In rare cases, side effects can be caused by the naloxone component of the Suboxone. If this is the case, buprenorphine by itself (sometimes called Subutex) can be prescribed.
Suboxone con #2: The withdrawal when starting
The traditional method of starting Suboxone can be rough because you must first go into moderate opioid withdrawal before you can take your first dose of Suboxone.
But, while this sounds awful, non-opioid drugs can be prescribed prior to starting Suboxone to help relieve the withdrawal symptoms you’re having.
Suboxone con #3: The withdrawal when stopping
Anytime someone with OUD or opioid dependency suddenly stops taking an opioid, withdrawal symptoms are bound to follow. This goes for all opioids—including prescribed Suboxone and methadone. Slowly reducing your dose (tapering off) of Suboxone with the help of a medical provider is the most effective way to stop taking Suboxone.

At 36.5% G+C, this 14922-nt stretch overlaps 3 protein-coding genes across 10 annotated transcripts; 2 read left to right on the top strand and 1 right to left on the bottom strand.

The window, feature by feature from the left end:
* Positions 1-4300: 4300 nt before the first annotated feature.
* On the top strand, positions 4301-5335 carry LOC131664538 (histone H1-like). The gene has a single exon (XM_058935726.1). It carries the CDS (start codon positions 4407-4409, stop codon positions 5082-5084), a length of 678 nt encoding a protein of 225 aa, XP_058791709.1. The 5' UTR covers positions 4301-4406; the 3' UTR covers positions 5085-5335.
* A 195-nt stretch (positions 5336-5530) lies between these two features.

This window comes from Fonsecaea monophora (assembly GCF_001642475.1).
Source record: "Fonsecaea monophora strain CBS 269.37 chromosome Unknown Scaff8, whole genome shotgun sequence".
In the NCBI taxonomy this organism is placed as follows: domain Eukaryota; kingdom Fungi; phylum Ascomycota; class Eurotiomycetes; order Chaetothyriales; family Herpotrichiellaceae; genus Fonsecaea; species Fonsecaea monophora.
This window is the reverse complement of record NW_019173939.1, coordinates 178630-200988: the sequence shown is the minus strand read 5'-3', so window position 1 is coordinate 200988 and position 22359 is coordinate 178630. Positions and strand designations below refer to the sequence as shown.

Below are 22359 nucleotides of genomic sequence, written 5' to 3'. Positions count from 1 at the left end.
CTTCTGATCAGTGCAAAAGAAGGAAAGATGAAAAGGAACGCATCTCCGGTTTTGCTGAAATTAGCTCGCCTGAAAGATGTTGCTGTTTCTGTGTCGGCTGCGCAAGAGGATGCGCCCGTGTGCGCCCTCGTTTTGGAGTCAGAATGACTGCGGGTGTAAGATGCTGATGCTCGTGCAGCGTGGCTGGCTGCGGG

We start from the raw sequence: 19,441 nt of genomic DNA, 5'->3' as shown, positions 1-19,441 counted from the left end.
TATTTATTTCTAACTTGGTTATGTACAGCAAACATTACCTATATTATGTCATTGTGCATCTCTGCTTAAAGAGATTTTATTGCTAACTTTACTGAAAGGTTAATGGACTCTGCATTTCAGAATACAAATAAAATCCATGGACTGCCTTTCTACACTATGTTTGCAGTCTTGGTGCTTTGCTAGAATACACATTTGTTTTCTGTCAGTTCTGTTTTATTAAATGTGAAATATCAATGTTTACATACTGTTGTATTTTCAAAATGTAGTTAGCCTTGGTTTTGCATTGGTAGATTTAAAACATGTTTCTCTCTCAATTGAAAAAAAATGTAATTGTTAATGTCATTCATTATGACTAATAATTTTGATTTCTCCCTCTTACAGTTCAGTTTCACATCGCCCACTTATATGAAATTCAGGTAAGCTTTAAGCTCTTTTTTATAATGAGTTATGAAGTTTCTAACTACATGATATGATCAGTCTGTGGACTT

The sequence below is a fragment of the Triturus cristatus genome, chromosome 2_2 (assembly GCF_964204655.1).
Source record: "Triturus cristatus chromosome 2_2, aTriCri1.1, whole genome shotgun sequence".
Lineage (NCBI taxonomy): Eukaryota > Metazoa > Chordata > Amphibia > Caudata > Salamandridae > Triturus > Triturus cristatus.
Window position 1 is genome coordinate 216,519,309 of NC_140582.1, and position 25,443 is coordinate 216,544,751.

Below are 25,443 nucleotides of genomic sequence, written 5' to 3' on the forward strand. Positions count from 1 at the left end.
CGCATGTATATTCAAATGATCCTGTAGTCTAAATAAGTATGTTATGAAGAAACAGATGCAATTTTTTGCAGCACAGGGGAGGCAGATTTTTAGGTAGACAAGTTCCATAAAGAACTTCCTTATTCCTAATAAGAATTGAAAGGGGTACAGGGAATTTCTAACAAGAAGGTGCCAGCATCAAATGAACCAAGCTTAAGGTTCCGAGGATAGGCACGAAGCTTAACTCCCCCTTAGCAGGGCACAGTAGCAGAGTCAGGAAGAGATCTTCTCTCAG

If you stop taking Suboxone without tapering you are likely to develop opioid withdrawal. Severe withdrawals can cause relapse in recovery and lead to overdose, which can be deadly.
Overcoming the cons of Suboxone
As you can see from the list of cons, the downsides of Suboxone mostly center around how your body physically reacts to buprenorphine.
Fortunately, most people who experience side effects with Suboxone are able to accept or overcome them and enjoy the benefits of recovery.
Suboxone pro #1: Cravings eliminated—or at least reduced
Suboxone attaches to the same opioid receptors that prescribed and non-prescribed opioids do—but Suboxone interacts with those receptors in a different way. As a result, Suboxone can take away your cravings without getting you high, helping you stop the cycle of opioid misuse and withdrawals.
Suboxone pro #2: Lower risk of misuse and relapse
Compared to other opioids, Suboxone has a lower risk of misuse. This is due to the unique effects of Suboxone compared to every other opioid available. Its effects on the brain and at the cellular level are different compared to all other opioids, which greatly lowers its risk for misuse.